The French Unrest and the Labour Market

Morgan Stanley’s Eric Chaney has what I consider to be a very sensitive and perceptive analysis of the economic backdrop to the French urban unrest:

Turning to economic causes, many analysts have pointed to mass youth unemployment as the main cause of the political unrest in low-income suburbs. The numbers are striking: the French unemployment rate reached 21.3% in the 15-24 age bracket in 2004, vs. 13.4% for the OECD as a whole. However, the headline unemployment rate is misleading because, at the same time, the participation rate of the 15-24 age group is particularly low in France: 37.5%, vs. 49.9% in the OECD. Practically, this means that 7.8% of the population aged between 15 and 24 is unemployed in France, vs. 6.5% in the OECD. The difference is not that large. What makes France different from other countries is the very low participation rate of young people, not particularly massive unemployment. In other words, the young in France take fewer jobs than their counterparts in other developed countries……”

“That brings us to a more fundamental point: why is it so difficult to create jobs in France? I have discussed this point in a previous note (“Making France Work”, June 21, 2005). In my view, the causes of the job disease fit reasonably well with the “insider-outsider” model developed by labor economists, provided that it is extended to products and services markets. I will elaborate only on labor market issues, starting with the minimum wage, which I believe is the major hurdle to job creation for young and less skilled workers. However, highly regulated product and services markets, which allow various interest groups to keep markets closed to competition and thus reduce employment opportunities, are another important cause of the job disease……….”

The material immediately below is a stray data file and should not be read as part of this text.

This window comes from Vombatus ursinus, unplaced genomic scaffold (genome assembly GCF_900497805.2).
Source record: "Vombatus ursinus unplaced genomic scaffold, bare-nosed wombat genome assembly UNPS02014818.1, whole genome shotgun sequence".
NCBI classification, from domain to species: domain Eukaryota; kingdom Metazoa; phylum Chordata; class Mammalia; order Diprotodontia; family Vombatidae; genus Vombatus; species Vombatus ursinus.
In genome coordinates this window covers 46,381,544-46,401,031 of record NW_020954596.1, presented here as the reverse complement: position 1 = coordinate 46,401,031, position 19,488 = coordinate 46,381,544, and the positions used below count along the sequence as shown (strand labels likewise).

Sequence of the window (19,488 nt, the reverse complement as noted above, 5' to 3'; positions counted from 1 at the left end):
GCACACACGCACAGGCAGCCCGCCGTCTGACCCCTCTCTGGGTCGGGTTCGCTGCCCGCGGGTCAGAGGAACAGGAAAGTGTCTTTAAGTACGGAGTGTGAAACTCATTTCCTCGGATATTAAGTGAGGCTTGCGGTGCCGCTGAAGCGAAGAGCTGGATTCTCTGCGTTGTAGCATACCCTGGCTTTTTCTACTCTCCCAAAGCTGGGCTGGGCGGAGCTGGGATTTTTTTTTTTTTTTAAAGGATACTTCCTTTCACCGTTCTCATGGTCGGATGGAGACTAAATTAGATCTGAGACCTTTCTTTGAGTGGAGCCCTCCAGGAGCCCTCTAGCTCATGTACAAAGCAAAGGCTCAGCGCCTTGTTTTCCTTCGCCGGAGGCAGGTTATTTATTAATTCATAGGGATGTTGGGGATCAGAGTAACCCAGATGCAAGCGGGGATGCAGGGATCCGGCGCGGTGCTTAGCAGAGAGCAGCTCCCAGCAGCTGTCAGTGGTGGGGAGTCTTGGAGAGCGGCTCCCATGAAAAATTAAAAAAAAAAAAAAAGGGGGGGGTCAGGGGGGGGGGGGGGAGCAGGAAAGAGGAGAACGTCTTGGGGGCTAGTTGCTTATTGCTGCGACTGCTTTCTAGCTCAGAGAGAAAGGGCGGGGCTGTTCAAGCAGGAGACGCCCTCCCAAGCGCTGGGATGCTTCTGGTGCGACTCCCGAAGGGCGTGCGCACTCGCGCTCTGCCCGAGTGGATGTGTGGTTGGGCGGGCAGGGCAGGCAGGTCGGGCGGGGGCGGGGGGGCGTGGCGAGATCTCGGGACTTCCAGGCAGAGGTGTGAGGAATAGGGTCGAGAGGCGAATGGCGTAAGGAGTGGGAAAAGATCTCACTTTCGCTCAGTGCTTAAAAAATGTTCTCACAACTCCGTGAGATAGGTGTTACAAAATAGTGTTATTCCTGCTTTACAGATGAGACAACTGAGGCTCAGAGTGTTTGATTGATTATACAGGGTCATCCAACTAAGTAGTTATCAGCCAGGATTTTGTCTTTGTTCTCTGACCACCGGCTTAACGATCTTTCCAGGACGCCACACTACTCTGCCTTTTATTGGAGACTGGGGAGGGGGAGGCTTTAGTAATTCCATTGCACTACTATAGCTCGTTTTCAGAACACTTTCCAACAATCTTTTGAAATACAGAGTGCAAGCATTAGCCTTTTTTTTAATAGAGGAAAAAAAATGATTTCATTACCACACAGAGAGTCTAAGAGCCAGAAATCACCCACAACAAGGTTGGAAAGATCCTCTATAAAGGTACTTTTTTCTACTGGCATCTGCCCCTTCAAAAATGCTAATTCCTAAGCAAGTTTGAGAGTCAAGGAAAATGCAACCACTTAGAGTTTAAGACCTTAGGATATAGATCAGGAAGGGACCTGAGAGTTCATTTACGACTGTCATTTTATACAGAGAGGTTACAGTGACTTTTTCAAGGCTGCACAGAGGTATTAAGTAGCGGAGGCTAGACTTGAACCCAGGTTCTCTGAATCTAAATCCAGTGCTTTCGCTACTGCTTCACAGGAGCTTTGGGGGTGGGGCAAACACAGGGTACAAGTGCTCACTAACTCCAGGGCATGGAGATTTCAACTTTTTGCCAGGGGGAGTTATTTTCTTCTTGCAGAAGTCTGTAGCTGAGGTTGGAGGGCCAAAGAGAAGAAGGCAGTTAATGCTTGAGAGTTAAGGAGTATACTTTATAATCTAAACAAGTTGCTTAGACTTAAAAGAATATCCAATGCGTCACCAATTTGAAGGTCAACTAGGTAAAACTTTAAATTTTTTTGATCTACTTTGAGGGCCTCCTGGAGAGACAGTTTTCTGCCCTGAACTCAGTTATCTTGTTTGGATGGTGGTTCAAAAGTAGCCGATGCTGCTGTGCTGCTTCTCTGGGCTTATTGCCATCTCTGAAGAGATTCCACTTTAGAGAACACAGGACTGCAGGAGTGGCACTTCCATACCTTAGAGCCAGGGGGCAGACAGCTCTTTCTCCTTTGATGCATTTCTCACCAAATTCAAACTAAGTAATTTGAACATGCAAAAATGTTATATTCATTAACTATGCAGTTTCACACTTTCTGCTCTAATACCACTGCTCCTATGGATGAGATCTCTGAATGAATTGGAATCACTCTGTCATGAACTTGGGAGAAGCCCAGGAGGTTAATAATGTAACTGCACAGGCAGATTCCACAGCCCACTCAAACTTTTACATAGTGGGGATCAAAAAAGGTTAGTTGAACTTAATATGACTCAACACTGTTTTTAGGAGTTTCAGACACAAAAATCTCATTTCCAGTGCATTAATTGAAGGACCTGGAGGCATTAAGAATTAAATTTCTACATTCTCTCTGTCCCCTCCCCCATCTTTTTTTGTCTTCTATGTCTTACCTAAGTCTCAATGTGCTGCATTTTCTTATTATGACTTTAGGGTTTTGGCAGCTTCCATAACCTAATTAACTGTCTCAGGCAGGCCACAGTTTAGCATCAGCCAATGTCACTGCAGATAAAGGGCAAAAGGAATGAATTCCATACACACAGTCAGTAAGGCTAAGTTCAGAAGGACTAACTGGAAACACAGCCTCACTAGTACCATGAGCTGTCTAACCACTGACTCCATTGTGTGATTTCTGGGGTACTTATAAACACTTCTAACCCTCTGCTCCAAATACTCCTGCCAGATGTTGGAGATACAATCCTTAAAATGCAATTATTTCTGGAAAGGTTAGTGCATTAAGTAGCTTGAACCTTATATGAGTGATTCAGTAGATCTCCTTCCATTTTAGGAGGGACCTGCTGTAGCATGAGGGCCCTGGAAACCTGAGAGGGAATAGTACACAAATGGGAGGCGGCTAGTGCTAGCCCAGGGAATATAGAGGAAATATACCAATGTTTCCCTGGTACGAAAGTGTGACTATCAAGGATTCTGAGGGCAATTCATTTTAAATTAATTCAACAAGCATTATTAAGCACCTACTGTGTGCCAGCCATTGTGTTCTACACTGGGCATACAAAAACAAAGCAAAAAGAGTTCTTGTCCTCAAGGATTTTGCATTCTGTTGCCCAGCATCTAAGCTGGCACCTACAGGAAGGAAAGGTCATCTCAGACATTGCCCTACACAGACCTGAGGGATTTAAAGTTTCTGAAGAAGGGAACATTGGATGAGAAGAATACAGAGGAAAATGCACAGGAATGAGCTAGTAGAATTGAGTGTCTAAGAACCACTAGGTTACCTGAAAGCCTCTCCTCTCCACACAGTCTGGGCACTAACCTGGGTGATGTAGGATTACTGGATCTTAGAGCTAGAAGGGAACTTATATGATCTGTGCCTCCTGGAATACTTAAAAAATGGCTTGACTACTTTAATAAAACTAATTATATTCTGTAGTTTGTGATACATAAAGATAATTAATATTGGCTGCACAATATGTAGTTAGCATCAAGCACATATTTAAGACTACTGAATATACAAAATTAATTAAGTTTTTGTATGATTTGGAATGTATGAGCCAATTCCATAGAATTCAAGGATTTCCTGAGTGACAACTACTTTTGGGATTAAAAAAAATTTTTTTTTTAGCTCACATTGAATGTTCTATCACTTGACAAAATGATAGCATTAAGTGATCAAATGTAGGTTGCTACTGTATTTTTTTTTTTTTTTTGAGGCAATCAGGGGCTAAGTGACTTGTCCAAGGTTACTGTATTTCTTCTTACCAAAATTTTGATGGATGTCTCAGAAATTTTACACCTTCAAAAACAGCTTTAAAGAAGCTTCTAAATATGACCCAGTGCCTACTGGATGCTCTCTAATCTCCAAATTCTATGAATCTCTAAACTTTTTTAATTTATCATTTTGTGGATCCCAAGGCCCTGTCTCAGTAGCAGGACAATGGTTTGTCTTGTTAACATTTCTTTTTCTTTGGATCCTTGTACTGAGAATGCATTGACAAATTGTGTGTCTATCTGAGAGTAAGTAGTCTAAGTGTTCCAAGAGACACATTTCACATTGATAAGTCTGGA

“Originally, the minimum wage was introduced as a protection against excessive employers’ bargaining power (“monopsomy” cases). Over the years, it became a protection against competition from cheap labour. Many studies on French data have shown that a rise in the minimum wage is very negative for employment. Although estimates may differ, they converge qualitatively. For instance, Bernard Salanié (Columbia University) and Guy Laroque (CREST) estimated that a 1% rise in the minimum wage could cost 29,000 jobs (“Une décomposition du non-emploi en France”, Economie et Statistique N331, 2000-1). As a consequence, each minimum wage rise, often seen as a “social measure” in French media, would increase the proportion of people living only on social benefits. This point is particularly important for young and low qualified workers, whose parents are often also unqualified: they suffered twice from the generous increases in the minimum wage in terms of fewer job opportunities for them and their parents and, thus, a lower income for their household.

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About Edward Hugh

Edward 'the bonobo is a Catalan economist of British extraction. After being born, brought-up and educated in the United Kingdom, Edward subsequently settled in Barcelona where he has now lived for over 15 years. As a consequence Edward considers himself to be "Catalan by adoption". He has also to some extent been "adopted by Catalonia", since throughout the current economic crisis he has been a constant voice on TV, radio and in the press arguing in favor of the need for some kind of internal devaluation if Spain wants to stay inside the Euro. By inclination he is a macro economist, but his obsession with trying to understand the economic impact of demographic changes has often taken him far from home, off and away from the more tranquil and placid pastures of the dismal science, into the bracken and thicket of demography, anthropology, biology, sociology and systems theory. All of which has lead him to ask himself whether Thomas Wolfe was not in fact right when he asserted that the fact of the matter is "you can never go home again".

2 thoughts on “The French Unrest and the Labour Market

  1. I don’t think high minimum wage is why it is difficult to create jobs in France. I believe it is more due the fact once you make a employment contract is it very expensive (and time consuming) to break it (i.e. layoff people). Small businesses are very reluctant to hire anybody because of this.

  2. I commented on Cheney when you plugged him on AFOE. You are invited to take up the argument.